Beryl Gastaldello of France has recently established herself as a top threat in the 50 fly. Anyone who can swim under 26 seconds has to be considered a threat, and Gastaldello did just that this year. At the French championships in April she swam a 25.92 putting her 6th in the world this year. Gastaldello is coming off her freshman year at Texas A&M where she had a very successful season. At the 2015 SEC championships, Galstaldello posted the fastest 50 yard fly split in history (at the time) of 22.46. That time has since been taken down multiple times by Kelsi Worell, but it shows Gastaldello has some big time speed. She will look to use that to her advantage in Kazan at her first world championships.
Kendyl Stewart of the United States is my darkhorse pick. In her first international competition Stewart won a silver medal at the world junior championships in 2011 in the 50 fly. At the 2013 USA nationals she won silver in the 50 fly, and followed up in 2014 with a pair of national titles in the 50 and 100. At nationals she swam a personal best of 25.99 that ranked her 10th in the world for the year. She also won a silver and a bronze medal at the 2014 Pan Pacs in the medley relay and the 100 fly. Stewart, swimming for Southern Cal, had a successful NCAA championships this year that included a bronze in the 100 fly. Stewart will look to make some noise in her first world championships. Stewart has yet to post a time this year which makes her darkhorse status all the more intriguing.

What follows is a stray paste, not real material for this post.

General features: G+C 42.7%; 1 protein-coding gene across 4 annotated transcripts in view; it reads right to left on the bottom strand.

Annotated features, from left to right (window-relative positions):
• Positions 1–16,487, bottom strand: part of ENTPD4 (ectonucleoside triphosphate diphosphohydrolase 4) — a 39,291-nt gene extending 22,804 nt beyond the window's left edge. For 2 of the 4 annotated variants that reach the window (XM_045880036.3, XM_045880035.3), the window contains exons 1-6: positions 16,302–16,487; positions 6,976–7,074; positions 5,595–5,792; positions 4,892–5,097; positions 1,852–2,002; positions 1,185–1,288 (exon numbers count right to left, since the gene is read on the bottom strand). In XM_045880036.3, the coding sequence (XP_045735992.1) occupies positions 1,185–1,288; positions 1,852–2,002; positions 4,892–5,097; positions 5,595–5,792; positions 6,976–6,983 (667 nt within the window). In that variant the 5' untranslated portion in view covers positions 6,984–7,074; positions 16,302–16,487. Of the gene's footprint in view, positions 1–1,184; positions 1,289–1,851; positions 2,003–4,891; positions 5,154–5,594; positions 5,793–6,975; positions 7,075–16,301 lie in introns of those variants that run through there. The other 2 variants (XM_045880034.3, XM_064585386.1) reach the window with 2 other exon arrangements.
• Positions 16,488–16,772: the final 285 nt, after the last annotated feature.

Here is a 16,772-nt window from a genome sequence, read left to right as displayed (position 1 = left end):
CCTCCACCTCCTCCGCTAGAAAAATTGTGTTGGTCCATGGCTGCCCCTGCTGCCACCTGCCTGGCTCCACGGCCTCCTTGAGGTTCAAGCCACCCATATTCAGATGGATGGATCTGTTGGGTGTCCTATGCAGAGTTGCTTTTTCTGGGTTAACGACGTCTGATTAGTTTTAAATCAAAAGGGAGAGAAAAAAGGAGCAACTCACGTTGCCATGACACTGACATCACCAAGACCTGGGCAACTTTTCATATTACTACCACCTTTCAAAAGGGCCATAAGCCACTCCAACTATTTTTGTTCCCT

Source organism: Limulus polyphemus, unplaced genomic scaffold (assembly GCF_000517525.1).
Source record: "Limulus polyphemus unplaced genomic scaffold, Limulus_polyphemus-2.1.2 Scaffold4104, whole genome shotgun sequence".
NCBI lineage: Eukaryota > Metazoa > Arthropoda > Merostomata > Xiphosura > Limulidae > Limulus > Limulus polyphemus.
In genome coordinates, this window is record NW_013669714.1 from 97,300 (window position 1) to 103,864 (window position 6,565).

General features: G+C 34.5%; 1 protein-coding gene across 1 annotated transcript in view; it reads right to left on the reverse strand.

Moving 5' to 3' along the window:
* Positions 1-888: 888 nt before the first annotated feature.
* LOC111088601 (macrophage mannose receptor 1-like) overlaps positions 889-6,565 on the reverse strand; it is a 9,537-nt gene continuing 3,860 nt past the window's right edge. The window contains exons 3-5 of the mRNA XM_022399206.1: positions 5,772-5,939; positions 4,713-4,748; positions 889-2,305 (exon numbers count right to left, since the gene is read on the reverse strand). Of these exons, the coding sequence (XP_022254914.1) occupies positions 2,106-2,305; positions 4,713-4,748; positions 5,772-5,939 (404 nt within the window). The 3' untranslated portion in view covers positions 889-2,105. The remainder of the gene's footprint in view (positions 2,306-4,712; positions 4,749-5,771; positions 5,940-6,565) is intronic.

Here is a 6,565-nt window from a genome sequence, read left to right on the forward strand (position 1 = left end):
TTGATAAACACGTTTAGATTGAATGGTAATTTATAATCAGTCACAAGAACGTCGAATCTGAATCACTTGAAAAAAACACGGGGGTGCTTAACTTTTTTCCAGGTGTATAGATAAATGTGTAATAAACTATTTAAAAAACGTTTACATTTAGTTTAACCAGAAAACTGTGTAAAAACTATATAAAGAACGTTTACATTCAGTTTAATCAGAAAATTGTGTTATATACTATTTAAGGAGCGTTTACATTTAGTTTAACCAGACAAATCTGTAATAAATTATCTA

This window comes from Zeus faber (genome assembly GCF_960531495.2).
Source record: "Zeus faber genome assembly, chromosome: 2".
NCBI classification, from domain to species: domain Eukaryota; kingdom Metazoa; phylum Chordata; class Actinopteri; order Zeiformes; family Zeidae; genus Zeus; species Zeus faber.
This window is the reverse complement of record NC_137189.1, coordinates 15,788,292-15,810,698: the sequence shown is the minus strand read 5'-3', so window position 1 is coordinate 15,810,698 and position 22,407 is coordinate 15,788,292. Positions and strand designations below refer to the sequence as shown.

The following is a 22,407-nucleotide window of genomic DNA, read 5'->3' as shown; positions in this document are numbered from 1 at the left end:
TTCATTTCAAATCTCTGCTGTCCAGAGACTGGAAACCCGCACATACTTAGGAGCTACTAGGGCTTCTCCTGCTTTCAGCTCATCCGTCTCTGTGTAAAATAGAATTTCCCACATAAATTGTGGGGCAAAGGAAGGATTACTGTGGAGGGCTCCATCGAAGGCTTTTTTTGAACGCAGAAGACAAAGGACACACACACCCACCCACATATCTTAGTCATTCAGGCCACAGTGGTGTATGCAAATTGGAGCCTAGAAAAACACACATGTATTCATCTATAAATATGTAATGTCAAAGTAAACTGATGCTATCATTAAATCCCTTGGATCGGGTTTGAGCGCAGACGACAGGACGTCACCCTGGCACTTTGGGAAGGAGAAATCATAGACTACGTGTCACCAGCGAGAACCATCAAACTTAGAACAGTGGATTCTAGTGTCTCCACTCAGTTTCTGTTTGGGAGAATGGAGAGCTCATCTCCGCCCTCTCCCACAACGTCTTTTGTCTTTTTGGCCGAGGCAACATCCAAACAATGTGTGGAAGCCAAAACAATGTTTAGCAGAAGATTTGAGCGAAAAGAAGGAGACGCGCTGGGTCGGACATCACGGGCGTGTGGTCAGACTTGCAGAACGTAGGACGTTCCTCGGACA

Others to watch for in this event include Canadians Noemie Thomas and Katerine Savard, Italians Silvia Di Pietro and Elena Gemo, Natalia Lovtcova of Russia, Melanie Henique of France and Claire Donahue of the United States.
- Sarah Sjostrom, SWE 24.32
- Jeanette Ottesen, DEN 25.18
- Francesca Halsall, GRB 25.29
- Inge Dekker, NED 25.46
- Lu Ying, CHN 25.69
- Arianna Vanderpool-Wallace, BAH 25.77
- Emma McKeon, AUS 25.93
- Beryl Gastaldello, FRA 25.97
Darkhorse: Kendyl Stewart, USA
(POOL SWIMMING STARTS ON DAY 9)
SWIMMING FINALS SCHEDULE:
Day 1, Sun August 2nd (Day 9)
Day 2, Mon August 3rd (Day 10)
Day 3, Tue August 4th (Day 11)
Day 4, Wed August 5th (Day 12)
Day 5, Thur August 6th (Day 13)
Day 6, Fri August 7th (Day 14)
Day 7, Sat August 8th (Day 15)
Day 8, Sun August 9th (Day 16)